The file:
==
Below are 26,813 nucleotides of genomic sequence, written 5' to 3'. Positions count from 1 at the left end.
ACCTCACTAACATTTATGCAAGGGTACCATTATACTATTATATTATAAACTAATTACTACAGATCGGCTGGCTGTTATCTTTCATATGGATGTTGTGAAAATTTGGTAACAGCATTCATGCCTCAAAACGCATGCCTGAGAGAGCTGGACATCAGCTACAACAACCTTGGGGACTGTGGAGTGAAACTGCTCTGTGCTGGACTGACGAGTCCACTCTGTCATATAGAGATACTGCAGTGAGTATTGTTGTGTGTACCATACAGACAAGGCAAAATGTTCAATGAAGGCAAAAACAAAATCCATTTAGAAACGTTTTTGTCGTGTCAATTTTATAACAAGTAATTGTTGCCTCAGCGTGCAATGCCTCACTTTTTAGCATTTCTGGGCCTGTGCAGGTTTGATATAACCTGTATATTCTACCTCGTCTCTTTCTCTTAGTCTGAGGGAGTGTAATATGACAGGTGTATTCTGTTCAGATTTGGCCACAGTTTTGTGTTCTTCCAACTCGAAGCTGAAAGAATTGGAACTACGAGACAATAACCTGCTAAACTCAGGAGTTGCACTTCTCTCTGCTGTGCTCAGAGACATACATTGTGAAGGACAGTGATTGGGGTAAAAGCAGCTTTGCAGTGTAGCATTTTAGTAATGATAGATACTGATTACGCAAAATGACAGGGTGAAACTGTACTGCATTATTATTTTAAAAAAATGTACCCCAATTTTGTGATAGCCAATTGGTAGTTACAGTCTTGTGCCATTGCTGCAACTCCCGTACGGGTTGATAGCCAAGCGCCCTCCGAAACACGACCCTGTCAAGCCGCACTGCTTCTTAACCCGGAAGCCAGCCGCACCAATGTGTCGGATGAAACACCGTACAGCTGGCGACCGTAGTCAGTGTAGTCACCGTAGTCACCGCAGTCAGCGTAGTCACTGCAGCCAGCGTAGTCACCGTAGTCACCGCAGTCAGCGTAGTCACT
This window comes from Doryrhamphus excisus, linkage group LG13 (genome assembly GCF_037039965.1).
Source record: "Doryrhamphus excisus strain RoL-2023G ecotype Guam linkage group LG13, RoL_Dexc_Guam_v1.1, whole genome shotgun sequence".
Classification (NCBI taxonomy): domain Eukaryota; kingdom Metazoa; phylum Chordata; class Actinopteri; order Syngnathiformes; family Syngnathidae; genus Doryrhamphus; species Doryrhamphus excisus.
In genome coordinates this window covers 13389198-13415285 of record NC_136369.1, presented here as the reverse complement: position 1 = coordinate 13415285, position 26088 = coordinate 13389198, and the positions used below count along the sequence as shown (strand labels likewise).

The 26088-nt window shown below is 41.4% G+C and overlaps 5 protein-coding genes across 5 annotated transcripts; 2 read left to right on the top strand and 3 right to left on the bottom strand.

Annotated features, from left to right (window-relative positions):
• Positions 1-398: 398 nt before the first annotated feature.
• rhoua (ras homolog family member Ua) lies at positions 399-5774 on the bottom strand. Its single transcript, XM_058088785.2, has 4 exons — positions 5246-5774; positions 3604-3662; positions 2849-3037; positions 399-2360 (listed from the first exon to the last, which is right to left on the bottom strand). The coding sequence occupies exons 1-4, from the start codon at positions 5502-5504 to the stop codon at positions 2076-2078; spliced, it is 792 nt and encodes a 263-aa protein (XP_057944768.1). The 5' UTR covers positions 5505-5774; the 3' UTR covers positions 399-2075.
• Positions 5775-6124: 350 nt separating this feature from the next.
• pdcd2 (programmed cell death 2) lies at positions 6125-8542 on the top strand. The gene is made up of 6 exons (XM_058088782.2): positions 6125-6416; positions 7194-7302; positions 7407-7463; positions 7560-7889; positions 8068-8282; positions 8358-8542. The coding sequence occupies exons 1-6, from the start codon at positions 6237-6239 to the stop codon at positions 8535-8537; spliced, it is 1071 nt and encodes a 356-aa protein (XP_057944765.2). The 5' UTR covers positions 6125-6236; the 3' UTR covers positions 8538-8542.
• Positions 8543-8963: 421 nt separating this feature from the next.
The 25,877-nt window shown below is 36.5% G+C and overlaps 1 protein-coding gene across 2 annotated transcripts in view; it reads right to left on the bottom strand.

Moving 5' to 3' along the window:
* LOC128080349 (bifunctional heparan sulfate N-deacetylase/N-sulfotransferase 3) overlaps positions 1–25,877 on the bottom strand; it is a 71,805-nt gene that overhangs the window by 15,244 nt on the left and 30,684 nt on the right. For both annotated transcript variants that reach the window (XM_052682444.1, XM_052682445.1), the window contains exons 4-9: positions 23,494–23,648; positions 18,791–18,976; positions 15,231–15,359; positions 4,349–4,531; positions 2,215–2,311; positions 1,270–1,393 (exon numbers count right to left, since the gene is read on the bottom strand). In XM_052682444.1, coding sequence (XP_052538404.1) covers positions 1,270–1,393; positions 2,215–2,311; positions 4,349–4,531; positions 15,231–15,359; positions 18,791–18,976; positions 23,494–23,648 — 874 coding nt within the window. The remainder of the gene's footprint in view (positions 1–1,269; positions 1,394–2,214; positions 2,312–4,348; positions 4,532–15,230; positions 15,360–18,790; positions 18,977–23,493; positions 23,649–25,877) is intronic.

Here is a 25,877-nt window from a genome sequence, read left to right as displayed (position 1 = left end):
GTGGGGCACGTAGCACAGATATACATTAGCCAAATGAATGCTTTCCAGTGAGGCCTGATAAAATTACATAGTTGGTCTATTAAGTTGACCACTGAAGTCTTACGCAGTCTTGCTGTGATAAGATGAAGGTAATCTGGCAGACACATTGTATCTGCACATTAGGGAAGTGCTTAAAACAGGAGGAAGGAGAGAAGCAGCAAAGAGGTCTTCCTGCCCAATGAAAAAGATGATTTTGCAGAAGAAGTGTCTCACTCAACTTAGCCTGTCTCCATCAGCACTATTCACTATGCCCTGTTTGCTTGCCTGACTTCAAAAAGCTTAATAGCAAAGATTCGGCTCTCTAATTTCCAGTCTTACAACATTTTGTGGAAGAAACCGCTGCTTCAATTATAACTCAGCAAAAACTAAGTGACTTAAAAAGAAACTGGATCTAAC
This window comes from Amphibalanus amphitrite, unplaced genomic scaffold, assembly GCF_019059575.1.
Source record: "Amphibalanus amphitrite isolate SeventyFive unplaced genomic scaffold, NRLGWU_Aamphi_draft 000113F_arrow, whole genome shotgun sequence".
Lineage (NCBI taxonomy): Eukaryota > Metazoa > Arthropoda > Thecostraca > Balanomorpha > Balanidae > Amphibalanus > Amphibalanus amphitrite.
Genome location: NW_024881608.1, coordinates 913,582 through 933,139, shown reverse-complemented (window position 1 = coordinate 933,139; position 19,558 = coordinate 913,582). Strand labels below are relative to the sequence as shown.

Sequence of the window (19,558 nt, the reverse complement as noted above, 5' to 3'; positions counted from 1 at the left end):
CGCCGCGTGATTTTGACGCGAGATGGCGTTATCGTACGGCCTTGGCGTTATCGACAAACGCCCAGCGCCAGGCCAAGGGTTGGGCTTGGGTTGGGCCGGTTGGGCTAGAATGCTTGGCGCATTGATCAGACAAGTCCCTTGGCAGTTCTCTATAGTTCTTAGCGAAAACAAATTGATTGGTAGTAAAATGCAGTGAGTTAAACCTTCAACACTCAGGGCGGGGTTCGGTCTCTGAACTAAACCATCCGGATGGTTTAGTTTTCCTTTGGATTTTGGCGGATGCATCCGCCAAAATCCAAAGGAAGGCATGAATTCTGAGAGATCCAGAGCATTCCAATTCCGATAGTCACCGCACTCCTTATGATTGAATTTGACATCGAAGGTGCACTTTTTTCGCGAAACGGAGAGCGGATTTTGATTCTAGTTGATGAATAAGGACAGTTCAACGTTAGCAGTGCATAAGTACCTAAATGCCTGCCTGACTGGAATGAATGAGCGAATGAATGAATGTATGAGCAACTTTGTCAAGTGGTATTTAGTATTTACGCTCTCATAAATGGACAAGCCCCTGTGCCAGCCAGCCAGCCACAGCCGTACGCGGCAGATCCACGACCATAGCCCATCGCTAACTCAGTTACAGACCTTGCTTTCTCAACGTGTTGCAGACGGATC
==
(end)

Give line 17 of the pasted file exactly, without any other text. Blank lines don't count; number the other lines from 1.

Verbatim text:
Here is a 25,877-nt window from a genome sequence, read left to right as displayed (position 1 = left end):